American Wife by Curtis Sittenfeld

It seems silly to admit this, but I have always felt a bit of a kinship with Laura Bush. She’s a librarian, you know, and maybe it’s ridiculous to think that she and I would have anything in common, but I feel like Mrs. Bush and I could drink lemonade together and talk about books. I think I could drink beer with Hillary Clinton, and maybe Michelle Obama would have a coffee date with me, but Laura Bush and I could have a book club. Stop laughing. You know you would want to be invited.

Laura Bush’s Wikipedia entry has the basics about her. Here are a few interesting tidbits: she has a ridiculously high approval rating, she has worked on issues dealing with education and literacy as well as women’s health, she was registered as a Democrat before marrying President Bush, she has said that she doesn’t want Roe v. Wade overturned. She is so interesting to me, so difficult to read. What have the past few years been like for her?

Curtis Sittenfeld, it seems, feels the same way. She says that after writing that piece and noting that Laura Bush’s life sounds kind of like a novel . . . she decided to write that novel. The question for me was whether I would read it, because my reaction to Curtis Sittenfeld’s novels has been pretty mixed. She can tell a story, I think, but she can’t end it well. I also think, based on the review I linked to in that previous post, that she is maybe not a very nice person. And I always feel a little bit awkward when I read a book by someone I don’t feel is a very nice person.

But, in the end, the reviews of American Wife were interesting enough that I thought maybe I would give it a try. I worried more than a little bit about the ending, about whether it would work, but I wanted to like it. I wanted it to work.

So, what you want to know is, did it? I am not completely sure. You know most of the story already, so I won’t bore you with it. Essentially, a young girl grows up in Wisconsin with her family, lives a quiet life, becomes a librarian, is swept off her feet by a gentleman from a well-connected family (they’re in the meat industry). He buys a baseball team. He runs for president. She’s the first lady. There’s a terrorist attack and an unpopular war. And she thinks about her life, the life that she claims she lives “in opposition to herself.”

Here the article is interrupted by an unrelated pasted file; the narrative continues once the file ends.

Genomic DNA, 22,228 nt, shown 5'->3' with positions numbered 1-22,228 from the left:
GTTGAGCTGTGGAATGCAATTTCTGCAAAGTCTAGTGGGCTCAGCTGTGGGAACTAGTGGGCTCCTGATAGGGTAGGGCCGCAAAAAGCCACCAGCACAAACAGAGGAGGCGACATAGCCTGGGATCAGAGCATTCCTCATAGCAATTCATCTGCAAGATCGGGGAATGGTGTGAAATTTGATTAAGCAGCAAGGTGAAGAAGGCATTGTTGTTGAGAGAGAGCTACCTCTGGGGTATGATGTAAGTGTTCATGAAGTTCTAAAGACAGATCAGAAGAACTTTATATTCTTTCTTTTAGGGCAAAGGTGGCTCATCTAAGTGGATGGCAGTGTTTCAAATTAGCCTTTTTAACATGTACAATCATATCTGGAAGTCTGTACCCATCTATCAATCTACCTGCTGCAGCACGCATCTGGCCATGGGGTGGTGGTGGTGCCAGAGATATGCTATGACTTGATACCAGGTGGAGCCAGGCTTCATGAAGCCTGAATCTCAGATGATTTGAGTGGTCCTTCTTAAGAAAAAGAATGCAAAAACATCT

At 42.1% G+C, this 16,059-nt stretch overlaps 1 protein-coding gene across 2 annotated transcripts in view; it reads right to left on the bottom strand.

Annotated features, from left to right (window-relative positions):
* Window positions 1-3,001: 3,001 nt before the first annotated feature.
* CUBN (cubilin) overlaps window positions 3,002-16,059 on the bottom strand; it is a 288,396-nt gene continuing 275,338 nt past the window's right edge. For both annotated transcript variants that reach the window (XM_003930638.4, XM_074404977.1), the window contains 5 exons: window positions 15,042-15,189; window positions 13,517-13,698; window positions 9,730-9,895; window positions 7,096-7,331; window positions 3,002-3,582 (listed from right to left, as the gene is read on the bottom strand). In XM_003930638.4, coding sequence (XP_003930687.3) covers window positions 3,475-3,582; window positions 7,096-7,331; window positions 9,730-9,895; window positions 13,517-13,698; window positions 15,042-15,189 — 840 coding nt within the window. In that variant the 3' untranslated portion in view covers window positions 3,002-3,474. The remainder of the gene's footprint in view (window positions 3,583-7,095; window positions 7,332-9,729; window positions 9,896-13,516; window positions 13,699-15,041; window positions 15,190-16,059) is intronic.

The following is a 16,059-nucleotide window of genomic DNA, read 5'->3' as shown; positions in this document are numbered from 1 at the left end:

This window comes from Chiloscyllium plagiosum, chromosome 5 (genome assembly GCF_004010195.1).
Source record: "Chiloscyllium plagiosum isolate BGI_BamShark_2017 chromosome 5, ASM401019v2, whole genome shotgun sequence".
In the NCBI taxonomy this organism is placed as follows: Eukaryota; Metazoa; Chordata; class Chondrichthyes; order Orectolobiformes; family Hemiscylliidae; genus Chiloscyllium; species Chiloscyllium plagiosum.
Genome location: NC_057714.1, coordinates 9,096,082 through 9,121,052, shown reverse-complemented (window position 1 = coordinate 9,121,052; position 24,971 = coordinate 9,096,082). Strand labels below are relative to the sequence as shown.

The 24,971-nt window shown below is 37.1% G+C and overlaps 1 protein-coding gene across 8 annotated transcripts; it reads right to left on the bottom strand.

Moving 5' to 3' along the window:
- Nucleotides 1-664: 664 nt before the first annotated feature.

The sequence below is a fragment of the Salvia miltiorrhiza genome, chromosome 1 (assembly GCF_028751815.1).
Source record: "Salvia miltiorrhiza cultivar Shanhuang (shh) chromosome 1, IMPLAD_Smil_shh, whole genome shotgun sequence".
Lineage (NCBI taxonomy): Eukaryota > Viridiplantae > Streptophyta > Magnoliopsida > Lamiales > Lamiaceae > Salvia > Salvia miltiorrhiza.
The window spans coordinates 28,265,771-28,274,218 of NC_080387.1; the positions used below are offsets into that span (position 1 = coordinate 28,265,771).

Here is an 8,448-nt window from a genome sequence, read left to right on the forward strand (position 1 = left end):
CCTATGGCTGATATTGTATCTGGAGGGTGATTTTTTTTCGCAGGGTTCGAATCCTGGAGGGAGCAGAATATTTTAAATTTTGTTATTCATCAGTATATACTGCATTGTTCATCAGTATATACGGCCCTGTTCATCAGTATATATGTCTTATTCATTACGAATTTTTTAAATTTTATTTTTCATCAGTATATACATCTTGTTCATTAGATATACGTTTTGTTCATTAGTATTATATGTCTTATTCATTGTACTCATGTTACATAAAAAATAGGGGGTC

I couldn’t stop turning the pages. It was hugely compelling to me in a lot of ways. I tore through it. Mike kept having to make me come and do things like “decorate the Christmas tree.” (What a mean guy he is.) But in the end, the end was, again, kind of the problem. I think that Curtis Sittenfeld believes in her heart that Alice Blackwell/Laura Bush is better than Charlie Blackwell/George W. Bush, that Alice could have done better, no matter how much she loves Charlie. I think Sittenfeld has also come to believe that Laura Bush is in fundamental disagreement with her husband., though of course a First Lady can’t say such a thing. I have a more balanced view. I think it’s doubtful that George and Laura agree about every political issue. Mike and I don’t agree about everything, my parents didn’t agree about everything. That’s how life is. I don’t think, though, that Laura disagrees with George like Alice disagrees with Charlie.

Maybe she does, though. That’s what fiction is about, asking interesting questions, and that is certainly an interesting question to ask. The problem is that Curtis Sittenfeld so obviously despises George W. Bush, so obviously needs “Alice” to work against him, that she makes that happen in ways that, to me, seemed deeply unrealistic. Curtis Sittenfeld can’t ask that question, because Curtis Sittenfeld can’t be balanced about George W. Bush’s presidency. The last section, the section in the White House, was easily the least compelling section. Before that, we had Alice’s complicated relationship with her grandmother, a tragic car accident in which she killed a classmate, her unhealthy relationship with her dead classmate’s brother (and its tragic results), her outsider view of the Blackwell clan, her struggles with Charlie’s drinking, her life as a parent. I couldn’t stop turning those pages. The White House section, though, left me pretty cold overall.

One of the main problems was that Sittenfeld’s version of “Blackwell” came across to me in several places as simply ungenerous. (Although there are some pretty graphic sex scenes, and she did make Charlie Blackwell pretty awesome in bed. So there is that, I guess.) The thing is, life is complicated. I disagree with George W. Bush on many things, but I recognize that Laura Bush can love George W. Bush, agree with him, and still be a lovely person I admire and want to have a book club with.

So, do I recommend American Wife? It offered me a lot of enjoyment, it is a compelling story, and I cared deeply about the characters. I will give it a rousing . . . sort-of recommendation. With the disclaimer that you can’t blame me if you don’t like the ending, either.

No Trackbacks

You can leave a trackback using this URL: https://throughaglass.net/archives/2008/12/03/american-wife-by-curtis-sittenfeld/trackback/

5 Comments